Opposition parties reject Fidesz assertion minimum wage 43 pc higher
Budapest (MTI) – The opposition parties Socialists, Egyutt and LMP rejected on Thursday ruling Fidesz’s assertion that the minimum wage in Hungary has increased by 43 percent in the past five years.
The Socialists cited Eurostat figures showing that Hungary’s minimum wage is one of the lowest in the European Union and demanded an immediate major rise. Socialist lawmaker Laszlo Varga said in a statement that eight out of every ten Hungarian workers earn less in real terms today than five years ago as a result of the ruling Fidesz’s policies.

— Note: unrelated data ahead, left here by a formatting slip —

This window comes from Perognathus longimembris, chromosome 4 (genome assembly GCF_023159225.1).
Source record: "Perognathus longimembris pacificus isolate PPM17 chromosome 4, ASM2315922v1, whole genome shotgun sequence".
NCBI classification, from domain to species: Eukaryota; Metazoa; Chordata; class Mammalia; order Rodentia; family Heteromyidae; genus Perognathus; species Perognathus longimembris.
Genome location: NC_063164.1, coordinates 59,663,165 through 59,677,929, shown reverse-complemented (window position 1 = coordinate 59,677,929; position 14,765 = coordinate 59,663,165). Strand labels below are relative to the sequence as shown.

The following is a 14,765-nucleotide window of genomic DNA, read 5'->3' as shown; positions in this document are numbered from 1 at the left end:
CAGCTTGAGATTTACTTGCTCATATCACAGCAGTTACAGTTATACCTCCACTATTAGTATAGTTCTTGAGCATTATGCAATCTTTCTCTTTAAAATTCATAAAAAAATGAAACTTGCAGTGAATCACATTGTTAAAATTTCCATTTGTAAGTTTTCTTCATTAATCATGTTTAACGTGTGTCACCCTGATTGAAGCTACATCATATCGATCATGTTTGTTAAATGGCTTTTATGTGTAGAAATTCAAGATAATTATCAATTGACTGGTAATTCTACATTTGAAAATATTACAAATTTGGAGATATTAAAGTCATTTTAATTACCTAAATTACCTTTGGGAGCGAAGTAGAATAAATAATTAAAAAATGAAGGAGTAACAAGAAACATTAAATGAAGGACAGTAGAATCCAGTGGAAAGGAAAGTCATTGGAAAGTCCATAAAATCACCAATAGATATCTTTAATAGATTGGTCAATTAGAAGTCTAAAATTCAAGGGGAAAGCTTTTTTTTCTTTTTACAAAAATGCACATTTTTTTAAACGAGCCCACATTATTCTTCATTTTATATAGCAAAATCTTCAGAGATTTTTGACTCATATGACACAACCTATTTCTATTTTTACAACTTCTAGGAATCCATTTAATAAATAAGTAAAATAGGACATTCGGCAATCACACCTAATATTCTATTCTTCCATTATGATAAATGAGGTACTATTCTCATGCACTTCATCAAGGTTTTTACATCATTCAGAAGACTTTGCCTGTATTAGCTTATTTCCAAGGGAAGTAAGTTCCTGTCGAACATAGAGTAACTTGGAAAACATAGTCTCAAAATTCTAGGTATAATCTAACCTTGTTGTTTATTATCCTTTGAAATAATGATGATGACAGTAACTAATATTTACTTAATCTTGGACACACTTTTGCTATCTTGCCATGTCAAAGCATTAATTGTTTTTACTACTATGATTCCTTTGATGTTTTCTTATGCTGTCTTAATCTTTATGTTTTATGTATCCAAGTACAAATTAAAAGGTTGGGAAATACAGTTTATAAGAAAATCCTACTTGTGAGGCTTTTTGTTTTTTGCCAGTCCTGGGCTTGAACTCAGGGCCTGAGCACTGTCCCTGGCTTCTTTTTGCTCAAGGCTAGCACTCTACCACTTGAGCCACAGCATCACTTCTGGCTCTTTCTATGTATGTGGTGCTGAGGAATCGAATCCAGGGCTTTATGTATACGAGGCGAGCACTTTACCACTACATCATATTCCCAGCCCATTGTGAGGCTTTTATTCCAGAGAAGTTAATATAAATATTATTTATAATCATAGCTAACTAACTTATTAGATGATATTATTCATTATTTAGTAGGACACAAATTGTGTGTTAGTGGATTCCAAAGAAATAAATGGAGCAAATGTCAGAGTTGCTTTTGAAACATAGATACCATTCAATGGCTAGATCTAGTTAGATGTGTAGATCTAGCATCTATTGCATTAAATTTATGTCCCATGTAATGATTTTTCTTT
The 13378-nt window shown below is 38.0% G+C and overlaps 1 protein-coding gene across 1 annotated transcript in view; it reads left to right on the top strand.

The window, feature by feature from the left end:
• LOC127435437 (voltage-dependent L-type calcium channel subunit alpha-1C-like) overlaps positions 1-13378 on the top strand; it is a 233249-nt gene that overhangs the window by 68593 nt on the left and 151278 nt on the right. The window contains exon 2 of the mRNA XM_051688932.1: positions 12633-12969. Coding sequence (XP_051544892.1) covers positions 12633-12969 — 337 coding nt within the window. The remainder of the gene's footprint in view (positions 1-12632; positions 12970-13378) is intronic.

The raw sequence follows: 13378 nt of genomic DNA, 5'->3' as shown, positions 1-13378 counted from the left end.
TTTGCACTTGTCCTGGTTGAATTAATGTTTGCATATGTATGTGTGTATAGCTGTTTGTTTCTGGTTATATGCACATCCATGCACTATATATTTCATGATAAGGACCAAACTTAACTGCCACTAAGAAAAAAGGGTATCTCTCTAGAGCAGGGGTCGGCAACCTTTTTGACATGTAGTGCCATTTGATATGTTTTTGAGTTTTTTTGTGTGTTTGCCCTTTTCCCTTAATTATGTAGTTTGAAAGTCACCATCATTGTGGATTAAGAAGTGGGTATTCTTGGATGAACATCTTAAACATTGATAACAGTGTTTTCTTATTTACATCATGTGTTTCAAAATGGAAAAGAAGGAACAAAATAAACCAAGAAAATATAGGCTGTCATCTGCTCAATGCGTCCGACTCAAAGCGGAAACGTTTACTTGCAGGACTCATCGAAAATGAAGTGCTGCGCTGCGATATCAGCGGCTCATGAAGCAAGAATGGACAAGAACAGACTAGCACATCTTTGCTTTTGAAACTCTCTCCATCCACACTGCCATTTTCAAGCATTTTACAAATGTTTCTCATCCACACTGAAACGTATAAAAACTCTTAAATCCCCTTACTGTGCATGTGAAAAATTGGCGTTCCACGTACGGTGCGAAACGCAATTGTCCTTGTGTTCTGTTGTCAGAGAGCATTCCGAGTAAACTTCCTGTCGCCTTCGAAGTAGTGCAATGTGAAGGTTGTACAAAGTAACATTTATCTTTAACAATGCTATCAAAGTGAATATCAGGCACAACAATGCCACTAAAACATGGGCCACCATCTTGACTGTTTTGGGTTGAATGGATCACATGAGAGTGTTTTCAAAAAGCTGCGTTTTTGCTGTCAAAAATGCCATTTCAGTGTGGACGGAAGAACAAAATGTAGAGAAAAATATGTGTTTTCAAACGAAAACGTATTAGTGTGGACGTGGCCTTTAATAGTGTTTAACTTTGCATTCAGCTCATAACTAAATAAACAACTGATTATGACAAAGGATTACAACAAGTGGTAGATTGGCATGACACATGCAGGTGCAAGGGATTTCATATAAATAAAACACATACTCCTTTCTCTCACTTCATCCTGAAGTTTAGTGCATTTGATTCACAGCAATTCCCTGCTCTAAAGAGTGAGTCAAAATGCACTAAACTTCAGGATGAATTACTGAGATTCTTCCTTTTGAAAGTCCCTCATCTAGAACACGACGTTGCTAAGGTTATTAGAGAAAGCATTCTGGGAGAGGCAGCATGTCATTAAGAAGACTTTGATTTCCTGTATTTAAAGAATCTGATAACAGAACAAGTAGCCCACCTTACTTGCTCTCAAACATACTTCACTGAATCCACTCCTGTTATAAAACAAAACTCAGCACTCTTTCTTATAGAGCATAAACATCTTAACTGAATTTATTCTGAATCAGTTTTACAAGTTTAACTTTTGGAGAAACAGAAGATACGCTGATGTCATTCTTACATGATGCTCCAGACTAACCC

Green opposition LMP said the government has taken away from minimum wage earners more in recent years than it has awarded them. The minimum wage increased by monthly 8,500 forints in the past five years, even if the gross amount grew by 31,500 forints. So they have only pocketed a 14 percent increase as against 43 percent cited by Fidesz, LMP said.
Egyutt also said the net minimum wage had risen by only 14.2 percent since 2010. Over the same period, consumer prices have grown by 16 percent, which means people on the minimum wage are actually worse off than five years ago, the party said.
Fidesz group leader Bence Tuzson told a press conference earlier on Thursday that the minimum wage grew from monthly 73,500 before tax in 2010 to 105,000 in 2015 and the ruling party is determined to increase it further.